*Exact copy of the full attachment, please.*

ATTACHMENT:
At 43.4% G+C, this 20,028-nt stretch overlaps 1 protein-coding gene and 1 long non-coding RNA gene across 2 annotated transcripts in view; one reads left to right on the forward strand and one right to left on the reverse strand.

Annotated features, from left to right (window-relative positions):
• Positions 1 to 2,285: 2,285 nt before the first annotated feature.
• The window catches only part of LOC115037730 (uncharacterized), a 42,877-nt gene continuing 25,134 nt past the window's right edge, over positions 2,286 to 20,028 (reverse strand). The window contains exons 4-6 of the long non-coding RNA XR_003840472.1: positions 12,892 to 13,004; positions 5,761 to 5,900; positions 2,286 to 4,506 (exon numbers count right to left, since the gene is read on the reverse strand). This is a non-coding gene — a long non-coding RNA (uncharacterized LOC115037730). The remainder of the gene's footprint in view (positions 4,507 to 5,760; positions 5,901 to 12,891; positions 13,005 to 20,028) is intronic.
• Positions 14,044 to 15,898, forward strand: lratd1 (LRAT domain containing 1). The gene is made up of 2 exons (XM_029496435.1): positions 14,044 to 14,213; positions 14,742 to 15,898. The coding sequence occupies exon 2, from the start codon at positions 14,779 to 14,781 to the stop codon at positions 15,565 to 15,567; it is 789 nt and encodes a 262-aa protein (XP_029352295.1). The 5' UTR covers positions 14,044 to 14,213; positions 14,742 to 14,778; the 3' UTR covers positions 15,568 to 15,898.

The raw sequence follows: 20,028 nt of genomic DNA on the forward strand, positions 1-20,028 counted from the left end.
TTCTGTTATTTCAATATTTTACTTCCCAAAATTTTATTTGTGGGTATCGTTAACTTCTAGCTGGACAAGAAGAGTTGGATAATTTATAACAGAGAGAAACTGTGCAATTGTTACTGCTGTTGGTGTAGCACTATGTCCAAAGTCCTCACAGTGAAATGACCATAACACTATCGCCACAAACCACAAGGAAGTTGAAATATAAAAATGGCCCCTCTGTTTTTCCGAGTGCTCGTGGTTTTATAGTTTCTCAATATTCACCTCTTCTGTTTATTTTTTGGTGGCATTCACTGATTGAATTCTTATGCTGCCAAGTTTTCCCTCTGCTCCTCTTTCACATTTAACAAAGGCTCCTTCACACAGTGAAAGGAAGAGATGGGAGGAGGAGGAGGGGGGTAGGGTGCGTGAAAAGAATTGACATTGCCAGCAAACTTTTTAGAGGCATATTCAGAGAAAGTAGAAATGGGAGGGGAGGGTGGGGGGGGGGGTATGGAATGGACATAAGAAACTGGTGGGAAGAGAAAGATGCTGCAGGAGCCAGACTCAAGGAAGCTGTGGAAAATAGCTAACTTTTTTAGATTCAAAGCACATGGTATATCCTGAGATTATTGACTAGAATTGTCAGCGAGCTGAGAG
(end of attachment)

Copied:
At 43.4% G+C, this 20,028-nt stretch overlaps 1 protein-coding gene and 1 long non-coding RNA gene across 2 annotated transcripts in view; one reads left to right on the forward strand and one right to left on the reverse strand.

Annotated features, from left to right (window-relative positions):
• Positions 1 to 2,285: 2,285 nt before the first annotated feature.
• The window catches only part of LOC115037730 (uncharacterized), a 42,877-nt gene continuing 25,134 nt past the window's right edge, over positions 2,286 to 20,028 (reverse strand). The window contains exons 4-6 of the long non-coding RNA XR_003840472.1: positions 12,892 to 13,004; positions 5,761 to 5,900; positions 2,286 to 4,506 (exon numbers count right to left, since the gene is read on the reverse strand). This is a non-coding gene — a long non-coding RNA (uncharacterized LOC115037730). The remainder of the gene's footprint in view (positions 4,507 to 5,760; positions 5,901 to 12,891; positions 13,005 to 20,028) is intronic.
• Positions 14,044 to 15,898, forward strand: lratd1 (LRAT domain containing 1). The gene is made up of 2 exons (XM_029496435.1): positions 14,044 to 14,213; positions 14,742 to 15,898. The coding sequence occupies exon 2, from the start codon at positions 14,779 to 14,781 to the stop codon at positions 15,565 to 15,567; it is 789 nt and encodes a 262-aa protein (XP_029352295.1). The 5' UTR covers positions 14,044 to 14,213; positions 14,742 to 14,778; the 3' UTR covers positions 15,568 to 15,898.

The raw sequence follows: 20,028 nt of genomic DNA on the forward strand, positions 1-20,028 counted from the left end.
TTCTGTTATTTCAATATTTTACTTCCCAAAATTTTATTTGTGGGTATCGTTAACTTCTAGCTGGACAAGAAGAGTTGGATAATTTATAACAGAGAGAAACTGTGCAATTGTTACTGCTGTTGGTGTAGCACTATGTCCAAAGTCCTCACAGTGAAATGACCATAACACTATCGCCACAAACCACAAGGAAGTTGAAATATAAAAATGGCCCCTCTGTTTTTCCGAGTGCTCGTGGTTTTATAGTTTCTCAATATTCACCTCTTCTGTTTATTTTTTGGTGGCATTCACTGATTGAATTCTTATGCTGCCAAGTTTTCCCTCTGCTCCTCTTTCACATTTAACAAAGGCTCCTTCACACAGTGAAAGGAAGAGATGGGAGGAGGAGGAGGGGGGTAGGGTGCGTGAAAAGAATTGACATTGCCAGCAAACTTTTTAGAGGCATATTCAGAGAAAGTAGAAATGGGAGGGGAGGGTGGGGGGGGGGGTATGGAATGGACATAAGAAACTGGTGGGAAGAGAAAGATGCTGCAGGAGCCAGACTCAAGGAAGCTGTGGAAAATAGCTAACTTTTTTAGATTCAAAGCACATGGTATATCCTGAGATTATTGACTAGAATTGTCAGCGAGCTGAGAG